Stephanie Wuschitz, whose attendance at PIFcamp is supported by Österreichisches Kulturforum Ljubljana (many thanks!), works at the intersection of art, research and technology, with a particular focus on feminism, open source technology and peer production. She is one of the core members of  Mz* Baltazar’s Lab, a collective and feminist hackerspace based in Vienna. 

The workshop used fair trade, self-made and recycled electronic parts and explored the capacitive quality and resistance of our own body.

After lunch, a well-attended introduction into designing PCBs (printed circuit boards) with open-source software KiCad led by Klemens Kohlweis kicked off the workshop that will continue during the week. On Monday, the group talked about challenges and possibilities of the design and manufacturing process, but in the days to come they will focus on drawing their own functional and/or beautiful circuit boards – and hopefully even get them manufactured by the end of the PIFcamp week.

Just before dinner a group of fungi friends gathered for the first story-telling and speculation session of the Internet of Fungi project by Rosi Grillmair. Rosi proposed this speculative storytelling project to imagine an alternative internet network, based on fungal systems. The main question is how we could benefit from and nurture these systems to send messages via these already existing paths. Maybe, we could invite the networks to grow close to human communities and create a data highway of nutrients and information? Which communication protocols are used in fungi networks? What does the fungal network need to flourish?

After dinner, multiple activities were happening around the camp. At the basketball field behind the school, a Catwalk dance class led by Janne Kummer offered some quality and fun evening exercise. Luka the firestarter took care of the first bonfire of this year’s PIFcamp, while in the tent Polona led the by now traditional “Losing at Tarok with Polona” workshop session. 

PIFcamp crowd is back and ready to create DIYstractiON!

After last year’s Covid-resilient pocket edition PIFcamp is back in its full glory! A crowd of sixty familiar and new faces of artists, hackers, musicians, engineers, memsters and their inhuman friends gathered at the now traditional location in the Soča Valley to launch the seventh edition of PIFcamp, a one-week production lab that combines art, technology, creativity and open-source knowledge.

After everybody settled in at the camp’s backyard Tina and Uroš explained the do’s and don’ts. What followed were participants’ introductions which promised a varied week full of practical workshops, presentations, field trips, laboratory research, jam sessions and – which is never lacking at PIF – fun.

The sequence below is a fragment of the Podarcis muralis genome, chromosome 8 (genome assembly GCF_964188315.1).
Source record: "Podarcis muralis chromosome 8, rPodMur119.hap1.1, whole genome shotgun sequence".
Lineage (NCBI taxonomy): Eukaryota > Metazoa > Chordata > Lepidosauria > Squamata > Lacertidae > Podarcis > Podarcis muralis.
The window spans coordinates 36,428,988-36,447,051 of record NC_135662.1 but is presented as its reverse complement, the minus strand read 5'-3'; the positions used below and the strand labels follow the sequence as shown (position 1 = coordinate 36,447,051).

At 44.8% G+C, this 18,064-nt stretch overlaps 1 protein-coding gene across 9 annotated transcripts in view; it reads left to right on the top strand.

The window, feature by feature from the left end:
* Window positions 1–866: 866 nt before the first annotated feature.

We are looking forward to projects and workshops searching for “mechanical nature”, collecting “micro stories” about fungi, using open source technologies for beer brewing, developing interfaces for simultaneous use of different sensors to synthesise sound and control other devices, exploring new 360 video filming techniques, speculating about “fungi internet”, developing experimental low cost motion “glove” controller and DIY microbial fuel cells,… if we mention only some of them. 

It seems that the keywords of this year’s PIFcamp edition are #mud and #funghi. We have yet to witness what will grow out of this combination, but one thing is certain – if nothing else it might provide fertile ground for quality pifmeme content. The Soča Memelords are already hard at work. Expect more reports in the future PIFlogs. 

After dinner, Bernhard took out an MB’s Vectrex, a vintage gaming console, built in 1983. Once the console was switched on, people started gathering around it, attracted to it like a cat to a laser point, or like mice to the sound of a flute. Many of the participants played at least one game with the Asteroid-inspired Mine Storm video game, and for the whole evening, the console was never left unattended.

Soon, the vintage space sound effects coming from the game got mixed with the sounds and the notes coming from Mitja and Vaclav’s synths.

After a while, the Vectrex was added to the jam session, functioning as an oscilloscope to render the sound waves coming from the synths.

This added a dreamy hypnotic visual tone to the chilly melodic style of the jam, making it continue well into the night, for the amusement of the few night owls that were still awake, bringing the first day of PIFcamp to a conclusion.

Until the next PIFcamp!

Friday’s rage claimed several lives: the morning began slowly and drop by drop, but without rain! Katja’s workshop (second part) bore the first fruits. After spending the night in the darkroom, the first cyanotype images appeared: the river in Gambia, a pet dog, river Soča, a mask.

In a full workshop with the locals in Soča town Dario and Darja shared their findings and knowledge. Meanwhile, we were kept under a tent by the last in a series of workshops by Andrew Quitmeyer, where we saw ants in a hitherto unknown role. The colonization of colonies on the body and interfaces as fashion accessories has succeeded. Wearable ants are a hit of the summer season. Dolce & Gabbana is out of fashion, here are Simon & Andrew.

Just after sunset, Vaclav from BASTL showed us how subtle music from DIY instruments can be. For a moment, we wished we could have listened to the mildly dosed rhythms and lyrics in melodious Czech for hours. How do you say ‘more’ in Czech?